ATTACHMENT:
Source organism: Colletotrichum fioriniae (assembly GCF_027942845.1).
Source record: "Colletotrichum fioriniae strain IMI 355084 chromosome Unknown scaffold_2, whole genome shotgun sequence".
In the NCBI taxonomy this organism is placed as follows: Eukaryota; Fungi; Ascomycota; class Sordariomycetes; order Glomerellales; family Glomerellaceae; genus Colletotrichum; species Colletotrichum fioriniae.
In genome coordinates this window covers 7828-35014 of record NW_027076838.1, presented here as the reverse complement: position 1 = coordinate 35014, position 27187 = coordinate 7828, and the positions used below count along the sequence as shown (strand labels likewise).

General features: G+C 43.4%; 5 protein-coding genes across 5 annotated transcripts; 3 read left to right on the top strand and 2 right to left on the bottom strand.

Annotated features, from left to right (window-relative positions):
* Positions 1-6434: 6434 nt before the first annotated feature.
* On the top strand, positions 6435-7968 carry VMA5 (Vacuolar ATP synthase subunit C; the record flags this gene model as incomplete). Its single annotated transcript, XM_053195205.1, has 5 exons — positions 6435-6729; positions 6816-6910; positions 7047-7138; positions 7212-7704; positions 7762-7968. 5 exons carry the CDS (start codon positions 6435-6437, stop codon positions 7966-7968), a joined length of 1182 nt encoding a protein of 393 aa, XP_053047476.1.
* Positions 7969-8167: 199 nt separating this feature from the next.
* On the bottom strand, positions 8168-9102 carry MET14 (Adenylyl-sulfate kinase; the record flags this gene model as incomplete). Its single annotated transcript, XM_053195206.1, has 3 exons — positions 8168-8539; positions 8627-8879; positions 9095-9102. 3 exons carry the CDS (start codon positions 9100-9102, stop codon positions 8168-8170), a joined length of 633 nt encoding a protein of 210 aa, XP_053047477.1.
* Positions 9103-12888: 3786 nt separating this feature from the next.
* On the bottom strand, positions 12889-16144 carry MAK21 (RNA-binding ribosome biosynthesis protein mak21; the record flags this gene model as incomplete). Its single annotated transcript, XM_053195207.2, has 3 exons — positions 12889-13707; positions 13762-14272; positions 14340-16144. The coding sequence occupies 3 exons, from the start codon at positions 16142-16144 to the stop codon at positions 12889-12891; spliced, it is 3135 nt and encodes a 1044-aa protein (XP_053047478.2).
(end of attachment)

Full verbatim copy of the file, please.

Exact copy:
Source organism: Colletotrichum fioriniae (assembly GCF_027942845.1).
Source record: "Colletotrichum fioriniae strain IMI 355084 chromosome Unknown scaffold_2, whole genome shotgun sequence".
In the NCBI taxonomy this organism is placed as follows: Eukaryota; Fungi; Ascomycota; class Sordariomycetes; order Glomerellales; family Glomerellaceae; genus Colletotrichum; species Colletotrichum fioriniae.
In genome coordinates this window covers 7828-35014 of record NW_027076838.1, presented here as the reverse complement: position 1 = coordinate 35014, position 27187 = coordinate 7828, and the positions used below count along the sequence as shown (strand labels likewise).

General features: G+C 43.4%; 5 protein-coding genes across 5 annotated transcripts; 3 read left to right on the top strand and 2 right to left on the bottom strand.

Annotated features, from left to right (window-relative positions):
* Positions 1-6434: 6434 nt before the first annotated feature.
* On the top strand, positions 6435-7968 carry VMA5 (Vacuolar ATP synthase subunit C; the record flags this gene model as incomplete). Its single annotated transcript, XM_053195205.1, has 5 exons — positions 6435-6729; positions 6816-6910; positions 7047-7138; positions 7212-7704; positions 7762-7968. 5 exons carry the CDS (start codon positions 6435-6437, stop codon positions 7966-7968), a joined length of 1182 nt encoding a protein of 393 aa, XP_053047476.1.
* Positions 7969-8167: 199 nt separating this feature from the next.
* On the bottom strand, positions 8168-9102 carry MET14 (Adenylyl-sulfate kinase; the record flags this gene model as incomplete). Its single annotated transcript, XM_053195206.1, has 3 exons — positions 8168-8539; positions 8627-8879; positions 9095-9102. 3 exons carry the CDS (start codon positions 9100-9102, stop codon positions 8168-8170), a joined length of 633 nt encoding a protein of 210 aa, XP_053047477.1.
* Positions 9103-12888: 3786 nt separating this feature from the next.
* On the bottom strand, positions 12889-16144 carry MAK21 (RNA-binding ribosome biosynthesis protein mak21; the record flags this gene model as incomplete). Its single annotated transcript, XM_053195207.2, has 3 exons — positions 12889-13707; positions 13762-14272; positions 14340-16144. The coding sequence occupies 3 exons, from the start codon at positions 16142-16144 to the stop codon at positions 12889-12891; spliced, it is 3135 nt and encodes a 1044-aa protein (XP_053047478.2).